Marginally Attached Worker

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Definition of Marginally Attached Worker:

Marginally attached workers include people who are available and want to work. They have not looked for employment in the prior four weeks, but they have looked for work sometime in the past twelve months.

Detailed Explanation:

Marginally attached workers are not included in the labor force, so they cannot be considered unemployed in the official unemployment rate, U-3. To qualify for U-3, a person must have looked for work in the prior four weeks. People are “marginally attached” because they want to work and would accept a job if offered one. However, something is preventing them from looking for a job. Sometimes workers become discouraged. Perhaps they believe the economy is so weak that there is no work available. They may regard themselves as unqualified, either because they lack the necessary skills or because they believe employers discriminate against them. 

Not all marginally attached workers are discouraged workers. They may choose to attend school to gain the necessary skills they lack, or they may remain out of work to tend to a sick family member. During the COVID-19 pandemic, many schools only offered online learning. Many parents chose to remain home to supervise their children, but they would have accepted a job that enabled them to work. These workers are not discouraged, but they are in the marginally attached pool.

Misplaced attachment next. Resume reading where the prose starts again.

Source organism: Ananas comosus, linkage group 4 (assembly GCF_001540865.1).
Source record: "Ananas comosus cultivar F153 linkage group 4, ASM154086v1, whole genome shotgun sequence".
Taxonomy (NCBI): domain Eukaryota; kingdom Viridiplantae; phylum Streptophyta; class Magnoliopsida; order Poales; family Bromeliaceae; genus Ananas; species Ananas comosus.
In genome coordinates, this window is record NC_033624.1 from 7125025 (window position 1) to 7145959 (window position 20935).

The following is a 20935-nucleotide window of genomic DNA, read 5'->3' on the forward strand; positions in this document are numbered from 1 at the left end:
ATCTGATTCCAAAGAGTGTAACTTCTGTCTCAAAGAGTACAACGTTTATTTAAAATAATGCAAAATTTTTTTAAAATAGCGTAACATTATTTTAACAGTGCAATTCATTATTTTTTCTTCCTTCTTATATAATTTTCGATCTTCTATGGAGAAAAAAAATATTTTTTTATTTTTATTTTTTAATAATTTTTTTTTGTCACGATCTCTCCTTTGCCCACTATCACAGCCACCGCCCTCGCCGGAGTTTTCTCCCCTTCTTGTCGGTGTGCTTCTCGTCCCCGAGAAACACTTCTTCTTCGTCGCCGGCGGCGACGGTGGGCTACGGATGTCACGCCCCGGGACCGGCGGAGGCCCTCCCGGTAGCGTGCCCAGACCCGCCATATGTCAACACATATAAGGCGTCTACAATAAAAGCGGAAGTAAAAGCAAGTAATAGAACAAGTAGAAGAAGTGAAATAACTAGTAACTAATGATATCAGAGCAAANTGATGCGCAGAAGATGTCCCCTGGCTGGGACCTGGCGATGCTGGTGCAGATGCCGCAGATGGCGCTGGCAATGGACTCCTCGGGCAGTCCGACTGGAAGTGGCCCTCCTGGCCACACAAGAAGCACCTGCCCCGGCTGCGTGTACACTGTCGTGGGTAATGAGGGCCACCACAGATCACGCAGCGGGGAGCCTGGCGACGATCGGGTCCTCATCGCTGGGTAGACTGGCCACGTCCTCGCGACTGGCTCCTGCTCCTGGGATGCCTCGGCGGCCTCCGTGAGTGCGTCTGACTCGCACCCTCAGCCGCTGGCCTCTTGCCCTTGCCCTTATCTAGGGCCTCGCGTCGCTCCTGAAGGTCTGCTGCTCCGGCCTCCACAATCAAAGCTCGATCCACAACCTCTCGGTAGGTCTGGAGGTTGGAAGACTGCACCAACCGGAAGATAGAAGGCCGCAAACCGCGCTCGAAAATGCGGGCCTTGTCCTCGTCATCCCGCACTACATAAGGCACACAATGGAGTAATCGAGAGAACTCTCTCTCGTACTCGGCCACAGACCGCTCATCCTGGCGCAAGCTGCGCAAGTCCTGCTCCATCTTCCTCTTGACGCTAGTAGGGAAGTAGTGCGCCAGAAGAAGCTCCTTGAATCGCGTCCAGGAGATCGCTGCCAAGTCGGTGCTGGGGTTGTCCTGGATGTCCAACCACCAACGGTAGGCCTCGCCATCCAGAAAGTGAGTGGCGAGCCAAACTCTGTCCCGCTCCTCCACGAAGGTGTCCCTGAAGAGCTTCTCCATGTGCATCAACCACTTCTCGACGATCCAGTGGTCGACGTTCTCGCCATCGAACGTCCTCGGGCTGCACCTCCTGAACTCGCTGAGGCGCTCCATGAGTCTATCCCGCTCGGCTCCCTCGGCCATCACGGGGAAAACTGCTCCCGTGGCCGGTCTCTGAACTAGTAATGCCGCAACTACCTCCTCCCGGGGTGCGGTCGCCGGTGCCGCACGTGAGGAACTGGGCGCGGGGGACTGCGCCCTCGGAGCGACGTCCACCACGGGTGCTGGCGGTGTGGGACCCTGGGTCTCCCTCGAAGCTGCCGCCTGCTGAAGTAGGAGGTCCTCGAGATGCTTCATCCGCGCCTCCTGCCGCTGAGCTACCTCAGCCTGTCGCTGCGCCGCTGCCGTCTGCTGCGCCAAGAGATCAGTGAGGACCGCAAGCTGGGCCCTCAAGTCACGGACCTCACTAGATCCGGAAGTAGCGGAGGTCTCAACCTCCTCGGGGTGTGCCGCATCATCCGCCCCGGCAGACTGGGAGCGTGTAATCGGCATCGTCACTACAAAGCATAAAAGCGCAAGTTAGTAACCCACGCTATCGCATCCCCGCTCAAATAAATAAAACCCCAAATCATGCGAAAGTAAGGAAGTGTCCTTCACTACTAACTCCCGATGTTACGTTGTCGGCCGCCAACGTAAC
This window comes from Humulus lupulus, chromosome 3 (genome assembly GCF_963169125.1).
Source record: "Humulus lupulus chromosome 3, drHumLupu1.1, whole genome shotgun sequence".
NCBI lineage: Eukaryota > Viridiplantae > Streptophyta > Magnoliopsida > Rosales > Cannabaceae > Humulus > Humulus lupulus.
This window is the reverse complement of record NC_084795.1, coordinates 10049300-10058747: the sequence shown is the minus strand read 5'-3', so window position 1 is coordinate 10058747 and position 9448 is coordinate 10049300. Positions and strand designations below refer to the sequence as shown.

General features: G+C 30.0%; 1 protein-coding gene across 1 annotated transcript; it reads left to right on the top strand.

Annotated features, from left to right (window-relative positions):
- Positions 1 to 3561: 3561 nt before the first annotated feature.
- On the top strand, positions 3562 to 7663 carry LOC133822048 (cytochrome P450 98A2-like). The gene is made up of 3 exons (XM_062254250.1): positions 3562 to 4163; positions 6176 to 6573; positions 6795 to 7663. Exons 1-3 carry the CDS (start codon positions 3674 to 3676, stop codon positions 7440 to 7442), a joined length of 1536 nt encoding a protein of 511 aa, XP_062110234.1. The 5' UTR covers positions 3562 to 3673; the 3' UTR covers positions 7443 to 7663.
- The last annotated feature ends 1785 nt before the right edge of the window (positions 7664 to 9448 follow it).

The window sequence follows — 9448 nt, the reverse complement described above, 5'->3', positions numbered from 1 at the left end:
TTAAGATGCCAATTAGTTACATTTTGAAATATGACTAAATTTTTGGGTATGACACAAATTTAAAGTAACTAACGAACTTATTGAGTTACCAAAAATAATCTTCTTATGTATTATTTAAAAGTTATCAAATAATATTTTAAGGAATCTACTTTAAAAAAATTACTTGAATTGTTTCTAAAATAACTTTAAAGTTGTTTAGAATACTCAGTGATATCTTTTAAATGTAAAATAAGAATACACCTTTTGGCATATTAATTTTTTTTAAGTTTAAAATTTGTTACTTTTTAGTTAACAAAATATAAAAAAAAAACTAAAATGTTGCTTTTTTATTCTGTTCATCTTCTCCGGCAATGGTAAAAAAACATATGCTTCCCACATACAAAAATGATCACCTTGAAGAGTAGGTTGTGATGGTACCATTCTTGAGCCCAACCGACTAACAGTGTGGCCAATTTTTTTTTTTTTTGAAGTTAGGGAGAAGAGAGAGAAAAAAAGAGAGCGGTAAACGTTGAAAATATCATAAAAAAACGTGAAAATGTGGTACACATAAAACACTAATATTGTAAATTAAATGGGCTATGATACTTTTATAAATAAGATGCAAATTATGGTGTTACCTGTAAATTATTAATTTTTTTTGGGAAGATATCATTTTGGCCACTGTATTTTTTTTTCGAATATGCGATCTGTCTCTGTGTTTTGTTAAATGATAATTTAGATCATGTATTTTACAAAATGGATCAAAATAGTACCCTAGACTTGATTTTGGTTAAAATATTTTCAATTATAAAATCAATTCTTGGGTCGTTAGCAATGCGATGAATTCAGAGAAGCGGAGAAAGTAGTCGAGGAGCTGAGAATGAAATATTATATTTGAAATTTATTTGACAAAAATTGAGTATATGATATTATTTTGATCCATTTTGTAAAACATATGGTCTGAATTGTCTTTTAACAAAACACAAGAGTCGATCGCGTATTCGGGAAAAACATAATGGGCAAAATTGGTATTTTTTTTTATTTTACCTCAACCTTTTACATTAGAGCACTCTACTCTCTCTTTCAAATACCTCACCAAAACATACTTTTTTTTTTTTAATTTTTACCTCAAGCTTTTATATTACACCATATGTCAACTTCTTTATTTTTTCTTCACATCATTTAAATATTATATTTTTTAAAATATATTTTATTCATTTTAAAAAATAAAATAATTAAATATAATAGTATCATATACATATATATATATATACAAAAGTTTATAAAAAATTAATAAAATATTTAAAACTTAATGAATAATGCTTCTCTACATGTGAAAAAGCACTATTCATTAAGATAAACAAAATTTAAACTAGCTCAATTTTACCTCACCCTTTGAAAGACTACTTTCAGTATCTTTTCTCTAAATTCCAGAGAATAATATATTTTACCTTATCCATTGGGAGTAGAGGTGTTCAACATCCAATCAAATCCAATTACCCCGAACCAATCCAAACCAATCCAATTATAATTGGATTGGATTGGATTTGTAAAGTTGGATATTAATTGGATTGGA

The broader U-6 unemployment rate considers the marginally attached workers. Many economists believe U-3 was not a true reflection of the employment situation because U-3 does not consider marginally attached workers or workers who want to work full-time but accept a part-time position for economic reasons. U-6 is a better indicator of the under-utilization of labor in the economy. The U-6 rate considers marginally attached workers. U-6 also includes part-time workers who would prefer to work full-time but cannot for economic reasons. The mathematical formula is:

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